For a few days, there are new waves of Agent Tesla landing in our mailboxes. I found one that uses two new “channels” to deliver the trojan. Today, we can potentially receive notifications and files from many types of systems or devices. I found a phishing sample that tries to hide behind a Canon EOS camera notification. Not very well designed but it’s uncommon to see this. It started with a simple email:
Note the beautiful typo in the mail subject! (“Qoute”)
The malicious payload is delivered via the following path:
A ZIP archive is attached to the mail:
Photos and specification.zip (SHA256:0875804511b077f7e8b4d5f4dd11b61f2334b9b61da1018f6246739a348a6d19)
The archive contains an HTML file (Unicode):
photos and specification.html (SHA256:ab6b5faa826f5f503d9b9c8c5de0e3b0d65bf88812a9f7b83bf97901c39d6ebe)
Here is the page rendered in a browser:
The next stage payload is hosted on a public OwnCloud account. OwnCloud is a very popular cloud storage solution. You can run your private cloud on-premises but they also offer a “cloud” solution and a free trial:
A file is shared via this trial account: “Photos and specification.cab” (SHA256:d6404503a8257ebf3d153e91d0b92c9ae8da7c710124781ae27e6a55c40b887f). It contains the final payload:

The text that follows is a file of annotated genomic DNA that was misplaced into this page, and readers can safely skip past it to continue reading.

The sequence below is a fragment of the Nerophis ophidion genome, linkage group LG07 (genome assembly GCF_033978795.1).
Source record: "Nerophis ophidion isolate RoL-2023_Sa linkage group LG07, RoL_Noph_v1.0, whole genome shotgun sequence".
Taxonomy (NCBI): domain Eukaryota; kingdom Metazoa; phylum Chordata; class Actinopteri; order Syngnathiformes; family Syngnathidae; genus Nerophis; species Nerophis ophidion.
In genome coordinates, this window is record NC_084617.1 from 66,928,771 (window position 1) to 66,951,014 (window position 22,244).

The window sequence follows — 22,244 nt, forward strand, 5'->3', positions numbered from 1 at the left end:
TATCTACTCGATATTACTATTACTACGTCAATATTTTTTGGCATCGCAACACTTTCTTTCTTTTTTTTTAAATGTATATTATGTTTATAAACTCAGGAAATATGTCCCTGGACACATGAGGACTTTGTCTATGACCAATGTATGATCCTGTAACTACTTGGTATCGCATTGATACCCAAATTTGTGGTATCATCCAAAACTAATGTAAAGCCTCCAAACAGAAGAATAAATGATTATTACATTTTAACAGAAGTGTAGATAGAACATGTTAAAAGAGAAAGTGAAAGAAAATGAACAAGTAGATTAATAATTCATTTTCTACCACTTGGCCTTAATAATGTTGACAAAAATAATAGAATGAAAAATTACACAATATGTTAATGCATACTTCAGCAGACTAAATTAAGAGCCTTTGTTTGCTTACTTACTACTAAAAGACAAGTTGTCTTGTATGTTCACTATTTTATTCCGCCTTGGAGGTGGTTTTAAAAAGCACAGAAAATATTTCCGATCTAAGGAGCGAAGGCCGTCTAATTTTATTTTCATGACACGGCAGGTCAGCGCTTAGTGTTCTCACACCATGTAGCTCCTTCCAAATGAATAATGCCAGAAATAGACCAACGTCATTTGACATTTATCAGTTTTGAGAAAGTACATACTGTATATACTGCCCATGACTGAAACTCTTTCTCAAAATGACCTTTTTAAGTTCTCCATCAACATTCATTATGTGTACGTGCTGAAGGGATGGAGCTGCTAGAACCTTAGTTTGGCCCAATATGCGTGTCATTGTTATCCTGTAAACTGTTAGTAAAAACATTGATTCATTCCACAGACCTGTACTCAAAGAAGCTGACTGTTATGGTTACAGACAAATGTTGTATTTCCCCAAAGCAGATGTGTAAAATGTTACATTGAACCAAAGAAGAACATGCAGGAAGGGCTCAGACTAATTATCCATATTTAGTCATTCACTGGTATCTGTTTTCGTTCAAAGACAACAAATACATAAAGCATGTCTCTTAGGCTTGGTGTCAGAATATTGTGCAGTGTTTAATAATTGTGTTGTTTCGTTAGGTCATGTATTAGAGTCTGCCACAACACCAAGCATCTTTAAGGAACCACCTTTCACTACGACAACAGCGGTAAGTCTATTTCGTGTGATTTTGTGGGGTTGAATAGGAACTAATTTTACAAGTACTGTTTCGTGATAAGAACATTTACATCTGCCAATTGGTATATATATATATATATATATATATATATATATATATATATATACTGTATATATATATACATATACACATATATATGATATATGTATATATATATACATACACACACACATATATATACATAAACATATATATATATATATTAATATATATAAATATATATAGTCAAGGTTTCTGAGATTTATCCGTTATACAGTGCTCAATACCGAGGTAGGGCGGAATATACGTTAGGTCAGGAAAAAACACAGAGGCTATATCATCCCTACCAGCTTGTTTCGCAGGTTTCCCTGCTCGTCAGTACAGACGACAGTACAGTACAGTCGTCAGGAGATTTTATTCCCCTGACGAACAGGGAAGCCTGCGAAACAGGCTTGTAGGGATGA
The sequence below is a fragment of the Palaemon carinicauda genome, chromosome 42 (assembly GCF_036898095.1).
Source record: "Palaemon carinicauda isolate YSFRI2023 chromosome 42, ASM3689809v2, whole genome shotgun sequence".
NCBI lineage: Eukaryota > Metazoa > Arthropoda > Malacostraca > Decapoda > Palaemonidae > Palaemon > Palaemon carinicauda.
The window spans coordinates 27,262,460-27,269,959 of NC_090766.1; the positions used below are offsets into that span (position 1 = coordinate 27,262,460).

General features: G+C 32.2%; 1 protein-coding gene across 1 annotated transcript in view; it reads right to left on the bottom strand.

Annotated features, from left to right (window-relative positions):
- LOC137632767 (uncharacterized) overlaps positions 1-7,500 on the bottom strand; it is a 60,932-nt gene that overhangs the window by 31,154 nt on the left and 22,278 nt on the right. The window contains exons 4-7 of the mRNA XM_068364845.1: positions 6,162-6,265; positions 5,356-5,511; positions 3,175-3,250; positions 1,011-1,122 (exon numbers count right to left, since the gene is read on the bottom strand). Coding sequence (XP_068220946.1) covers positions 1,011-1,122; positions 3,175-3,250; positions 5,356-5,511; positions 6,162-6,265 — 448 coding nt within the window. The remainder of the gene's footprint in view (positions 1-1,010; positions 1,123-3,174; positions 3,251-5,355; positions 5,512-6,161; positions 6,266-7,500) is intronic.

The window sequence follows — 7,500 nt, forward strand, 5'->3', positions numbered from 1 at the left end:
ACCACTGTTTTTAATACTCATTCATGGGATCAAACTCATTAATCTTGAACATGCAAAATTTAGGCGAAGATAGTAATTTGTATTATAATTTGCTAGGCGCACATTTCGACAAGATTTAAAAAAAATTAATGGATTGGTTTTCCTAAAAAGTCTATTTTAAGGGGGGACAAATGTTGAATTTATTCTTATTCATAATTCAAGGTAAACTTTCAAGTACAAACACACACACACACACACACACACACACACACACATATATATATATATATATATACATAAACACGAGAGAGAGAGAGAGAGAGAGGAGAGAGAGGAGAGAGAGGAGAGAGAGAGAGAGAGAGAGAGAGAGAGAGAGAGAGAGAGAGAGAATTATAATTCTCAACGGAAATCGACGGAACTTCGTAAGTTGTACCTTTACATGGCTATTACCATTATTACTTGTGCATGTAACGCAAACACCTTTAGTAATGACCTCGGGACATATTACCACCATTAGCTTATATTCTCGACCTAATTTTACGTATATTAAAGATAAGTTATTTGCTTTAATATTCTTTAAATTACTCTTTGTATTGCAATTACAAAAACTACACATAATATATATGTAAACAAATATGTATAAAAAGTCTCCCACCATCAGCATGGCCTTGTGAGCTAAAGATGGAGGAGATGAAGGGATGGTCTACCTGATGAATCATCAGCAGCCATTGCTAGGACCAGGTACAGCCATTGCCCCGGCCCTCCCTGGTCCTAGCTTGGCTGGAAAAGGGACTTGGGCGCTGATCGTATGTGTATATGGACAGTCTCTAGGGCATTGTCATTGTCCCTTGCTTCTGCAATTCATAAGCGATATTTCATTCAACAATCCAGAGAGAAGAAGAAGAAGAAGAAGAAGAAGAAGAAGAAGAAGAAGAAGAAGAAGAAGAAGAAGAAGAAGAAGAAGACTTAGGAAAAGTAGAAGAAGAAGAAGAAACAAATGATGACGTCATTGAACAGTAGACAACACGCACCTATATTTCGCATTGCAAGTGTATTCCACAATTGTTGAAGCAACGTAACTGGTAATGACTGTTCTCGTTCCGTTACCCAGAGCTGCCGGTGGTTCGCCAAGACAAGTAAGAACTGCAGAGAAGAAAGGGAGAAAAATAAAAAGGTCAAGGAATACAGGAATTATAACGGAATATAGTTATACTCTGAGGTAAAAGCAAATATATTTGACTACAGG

Photos and specification.exe (SHA256:5254a36f51199786127851940e49c50ffe04aafa091ba6518118125bd68a4c31) with a current VT score of 24/72. This is the Agent Tesla itself.
It copies itself into C:UsersadminAppDataRoaming and implements persistence via a scheduled task:
C:WindowsSystem32schtasks.exe" /Create /TN "UpdatesPHIvtqf" /XML "C:UsersuserAppDataLocalTemptmp6CEB.tmp
The scheduled task configuration is also dumped on disk:
2014-10-25T14:27:44.8929027 SANDBOXuser true SANDBOXuser false SANDBOXuser InteractiveToken LeastPrivilege StopExisting false true false true false true false true true false false false PT0S 7 C:UsersuserAppDataRoamingPHIvtqf.exe
You can detect hosts infected by Agent Tesla by checking connections over TCP/587 (SMTP submissions) which is usually permitted compared to TCP/25. In this case, it used the IP address %%ip:184.108.40.206% to exfiltrate data.
I also found other suspicious OwnCloud accounts:
Probably there are many more…
Xavier Mertens (@xme)
Senior ISC Handler – Freelance Cyber Security Consultant
(c) SANS Internet Storm Center. https://isc.sans.edu Creative Commons Attribution-Noncommercial 3.0 United States License.